• Auntie K

Bricking it! The benefits of playing with Lego

Updated: Feb 26, 2020

Lego. The brightly coloured bricks that come in various shapes and sizes, are suitable for all ages and have the ability to make a grown up cry! (You've stepped or knelt on Lego right?!)

The benefits of playing with Lego are huge for your child’s development and as today is ’International Lego Day‘ it‘s the perfect day to explore why and look at some of the ways you can help.

By 9 months babies are able to reach for objects and pass them between both hands. The bright colours of the bricks are inviting to them and the texture and shape are fun to explore and are often very useful as an aid for teething! Duplo may not be suitable in the way it is intended to be but it provides a different kind of sensory experience.

You could add some bricks to your babies play box or use them while doing a fun sensory activity like water play, painting or gloop or add to a sensory bag.

As babies turn one, they will delight in seeing you build a tower from the bricks but will be keen to deconstruct it! This is all part of developing their understanding of cause and effect-seeing the consequences to their actions and is crucial for learning about the world around them. So don't get too disheartened when your little one has taken apart the creation you have spent all afternoon on!

As toddlers approach 18 months they possess the skills to put one or more bricks together. This is where Duplo is fantastic for enhancing their fine motor skills, strengthening those muscles which they will need for handwriting later on and developing their concentration and attention.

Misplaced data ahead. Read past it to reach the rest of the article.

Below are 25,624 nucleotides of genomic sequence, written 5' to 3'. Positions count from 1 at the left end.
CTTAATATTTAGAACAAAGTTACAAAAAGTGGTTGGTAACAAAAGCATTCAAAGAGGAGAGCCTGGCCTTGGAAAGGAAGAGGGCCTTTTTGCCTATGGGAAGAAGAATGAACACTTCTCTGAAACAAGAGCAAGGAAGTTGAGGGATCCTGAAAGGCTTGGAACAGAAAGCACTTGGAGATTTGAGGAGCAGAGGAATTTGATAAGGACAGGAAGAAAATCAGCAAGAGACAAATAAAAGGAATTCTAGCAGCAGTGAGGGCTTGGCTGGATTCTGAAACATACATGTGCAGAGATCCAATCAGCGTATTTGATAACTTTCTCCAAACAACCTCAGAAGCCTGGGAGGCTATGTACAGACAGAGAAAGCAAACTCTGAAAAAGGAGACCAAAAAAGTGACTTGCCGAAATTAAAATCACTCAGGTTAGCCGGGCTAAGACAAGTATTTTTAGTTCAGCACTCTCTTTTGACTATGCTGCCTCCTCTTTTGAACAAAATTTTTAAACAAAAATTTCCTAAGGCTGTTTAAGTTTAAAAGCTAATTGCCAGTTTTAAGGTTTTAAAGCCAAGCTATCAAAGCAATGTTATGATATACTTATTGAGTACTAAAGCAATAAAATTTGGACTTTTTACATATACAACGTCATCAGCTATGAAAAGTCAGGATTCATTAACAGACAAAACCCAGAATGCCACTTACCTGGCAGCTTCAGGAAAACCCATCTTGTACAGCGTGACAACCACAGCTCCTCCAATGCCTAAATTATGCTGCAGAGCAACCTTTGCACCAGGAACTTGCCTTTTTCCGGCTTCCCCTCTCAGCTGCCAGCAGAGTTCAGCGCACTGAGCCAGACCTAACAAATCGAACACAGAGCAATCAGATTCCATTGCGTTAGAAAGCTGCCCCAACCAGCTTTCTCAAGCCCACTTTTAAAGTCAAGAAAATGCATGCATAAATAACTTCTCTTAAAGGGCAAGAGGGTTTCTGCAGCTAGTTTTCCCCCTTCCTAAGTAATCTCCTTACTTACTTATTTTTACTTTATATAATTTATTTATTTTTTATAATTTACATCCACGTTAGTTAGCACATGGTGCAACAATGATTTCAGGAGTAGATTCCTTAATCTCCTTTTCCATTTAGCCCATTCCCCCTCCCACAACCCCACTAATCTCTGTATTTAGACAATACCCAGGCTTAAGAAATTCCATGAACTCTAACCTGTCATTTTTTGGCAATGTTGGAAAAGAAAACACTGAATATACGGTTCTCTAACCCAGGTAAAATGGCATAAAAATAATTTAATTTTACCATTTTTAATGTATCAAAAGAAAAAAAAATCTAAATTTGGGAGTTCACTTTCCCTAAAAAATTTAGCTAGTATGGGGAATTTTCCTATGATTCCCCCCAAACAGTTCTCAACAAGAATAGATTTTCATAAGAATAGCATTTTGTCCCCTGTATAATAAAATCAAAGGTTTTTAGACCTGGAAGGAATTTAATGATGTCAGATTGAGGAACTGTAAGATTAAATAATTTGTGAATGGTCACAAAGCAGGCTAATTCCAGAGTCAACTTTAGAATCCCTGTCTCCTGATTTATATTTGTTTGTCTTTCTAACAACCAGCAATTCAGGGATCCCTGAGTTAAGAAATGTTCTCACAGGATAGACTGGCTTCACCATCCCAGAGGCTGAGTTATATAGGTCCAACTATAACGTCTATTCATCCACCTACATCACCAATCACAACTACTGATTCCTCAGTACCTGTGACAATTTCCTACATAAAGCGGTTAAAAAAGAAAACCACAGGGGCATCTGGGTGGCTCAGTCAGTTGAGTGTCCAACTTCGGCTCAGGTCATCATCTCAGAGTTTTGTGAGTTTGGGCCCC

Once you’re child has reached two, their imagination and language will be fast developing and they will be able to tell stories through their building. Putting together, choosing the right shape, colour and size of brick all helps them understand mathematical concepts.

At three years and beyond you might find your child is able to use Lego to build with and the skills they will have acquired from playing with Duplo will prove useful.

To further your child's mathematical development you can ask your child to sort the bricks into colours, get them to count how many bricks are in a tower or use the bricks for measuring.

With my daughter we have used Duplo bricks as number blocks to help her adding and subtracting and she has used them for grouping, division and fractions.

With one of my brick obsessed toddlers, we combined his love of painting with Duplo and used the bricks to paint with! He has also enjoyed using the bricks for printing into Playdough.

For going travelling on a train or plane or while waiting for dinner in a restaurant, making up a brick bag (putting one of the instruction cards from Duplo or a booklet from Lego into a Ziplock bag and adding all the required pieces) makes it easy to build on the go.

And it’s not just kids who can benefit from playing Lego. It is a great way for grown ups to forget about all the stresses that adulting brings so make sure you get your own regular fix too!

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